- United Auto Workers union considers strike against Detroit's Big Three.
- Potential 10-day strike could result in over $5 billion in economic losses.
- Current strategies make all three automakers vulnerable to work stoppages.
Detroit's iconic Big Three automakers might face a significant challenge soon. If the United Auto Workers union chooses to strike when the current labor contracts conclude next month, we're potentially looking at a staggering economic impact. A fresh report from the Michigan-based Anderson Economic Group (AEG) sheds light on this pressing issue.
The numbers are alarming. An interruption from nearly 150,000 UAW workers at General Motors, Ford Motor, and Stellantis could lead to a blow of over $5 billion in just ten days. This prediction from AEG isn't just a shot in the dark. They've considered possible losses that might affect the UAW workers, the manufacturers, and the auto industry as a whole. Remember, all this hinges on whether or not new agreements can be made before the existing contracts expire on Sept. 14.
One might think, "A short strike? Perhaps not too damaging." But Tyler Theile, vice president at AEG, offers a different perspective. With current vehicle inventories just around 55 days, even a brief work stoppage could have long-term repercussions, making this situation more precarious than the last UAW strike. Rewind to 2019, and you'll recall a 40-day national strike against GM. This disruption came at a steep price of approximately $3.6 billion in lost earnings for the automaker.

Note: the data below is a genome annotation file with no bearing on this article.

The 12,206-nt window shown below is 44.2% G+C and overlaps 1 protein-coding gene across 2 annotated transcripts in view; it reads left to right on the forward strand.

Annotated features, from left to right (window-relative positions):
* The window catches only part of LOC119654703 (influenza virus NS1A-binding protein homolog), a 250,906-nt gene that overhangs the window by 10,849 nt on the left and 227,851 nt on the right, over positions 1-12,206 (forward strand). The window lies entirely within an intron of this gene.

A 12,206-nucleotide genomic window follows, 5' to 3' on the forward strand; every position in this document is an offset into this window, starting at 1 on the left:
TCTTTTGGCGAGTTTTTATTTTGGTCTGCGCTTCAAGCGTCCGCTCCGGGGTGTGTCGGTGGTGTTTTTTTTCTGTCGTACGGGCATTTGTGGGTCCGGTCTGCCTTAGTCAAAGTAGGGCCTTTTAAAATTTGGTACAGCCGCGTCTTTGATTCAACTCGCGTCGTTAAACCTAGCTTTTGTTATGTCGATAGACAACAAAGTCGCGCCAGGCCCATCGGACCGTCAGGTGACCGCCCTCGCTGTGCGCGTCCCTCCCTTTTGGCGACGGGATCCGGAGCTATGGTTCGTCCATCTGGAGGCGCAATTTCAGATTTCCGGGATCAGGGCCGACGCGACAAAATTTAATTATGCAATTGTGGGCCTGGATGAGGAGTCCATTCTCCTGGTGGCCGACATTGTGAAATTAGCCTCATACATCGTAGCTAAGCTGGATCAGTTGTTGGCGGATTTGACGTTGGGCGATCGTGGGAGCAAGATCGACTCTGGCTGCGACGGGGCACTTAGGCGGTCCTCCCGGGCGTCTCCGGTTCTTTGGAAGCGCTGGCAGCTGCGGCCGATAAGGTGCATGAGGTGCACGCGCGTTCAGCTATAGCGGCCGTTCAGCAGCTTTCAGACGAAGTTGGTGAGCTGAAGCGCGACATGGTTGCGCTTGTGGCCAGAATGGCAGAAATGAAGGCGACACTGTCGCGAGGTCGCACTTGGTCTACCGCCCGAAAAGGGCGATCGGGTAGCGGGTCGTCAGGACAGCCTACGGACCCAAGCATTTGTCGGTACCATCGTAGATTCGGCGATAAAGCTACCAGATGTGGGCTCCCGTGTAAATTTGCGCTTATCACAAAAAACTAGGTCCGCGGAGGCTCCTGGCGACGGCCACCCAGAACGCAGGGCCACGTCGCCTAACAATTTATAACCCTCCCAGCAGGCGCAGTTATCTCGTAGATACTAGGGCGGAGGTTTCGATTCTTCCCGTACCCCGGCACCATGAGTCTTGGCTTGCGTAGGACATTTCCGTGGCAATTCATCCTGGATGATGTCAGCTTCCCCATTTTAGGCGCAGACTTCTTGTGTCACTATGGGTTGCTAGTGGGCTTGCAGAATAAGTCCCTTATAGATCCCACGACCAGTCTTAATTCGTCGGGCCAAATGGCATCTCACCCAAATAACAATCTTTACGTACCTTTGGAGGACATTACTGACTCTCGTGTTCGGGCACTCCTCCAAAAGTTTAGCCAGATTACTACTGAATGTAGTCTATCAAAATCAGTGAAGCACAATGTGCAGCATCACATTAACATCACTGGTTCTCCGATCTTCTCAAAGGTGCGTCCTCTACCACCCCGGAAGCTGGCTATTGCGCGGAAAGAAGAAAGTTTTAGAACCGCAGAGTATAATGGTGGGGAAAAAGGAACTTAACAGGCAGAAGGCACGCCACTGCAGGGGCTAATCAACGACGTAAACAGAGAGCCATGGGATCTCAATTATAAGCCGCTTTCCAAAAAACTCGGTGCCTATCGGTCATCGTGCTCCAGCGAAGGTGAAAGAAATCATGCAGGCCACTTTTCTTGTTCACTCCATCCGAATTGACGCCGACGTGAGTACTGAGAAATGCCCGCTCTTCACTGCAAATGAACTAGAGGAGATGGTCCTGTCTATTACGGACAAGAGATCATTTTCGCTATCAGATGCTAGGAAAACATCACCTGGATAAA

The union's approach to negotiation has also seen a change. Historically, the UAW would target one primary company out of the Big Three for initial bargaining. But there's a fresh wave of assertiveness in the new union leadership, and they aren't pledging allegiance to this old strategy. This change puts all three automakers on edge, making them susceptible to a potential strike. Echoing this sentiment, AEG CEO Patrick Anderson remarked, "This is a different year than 2019. It’s a different environment now."
As the clock ticks towards the contract expiration, potential financial ramifications loom large for these companies. GM could face losses of $380 million from a 10-day strike. In comparison, Ford might see losses around $325 million, with Stellantis potentially enduring a $285 million hit.
It's crucial to note that these numbers exclude UAW strike pay and other effects like unemployment benefits and taxes. However, not everyone sees this potential strike as a death knell. A recent note from RBC Capital suggests that the potential impact of a strike might be less severe than projected, given GM's resilient bounce back post the 2019 work stoppage. But a simultaneous strike against all three? That's uncharted territory, with effects that could ripple out faster than anticipated, particularly for suppliers already grappling with supply chain issues.
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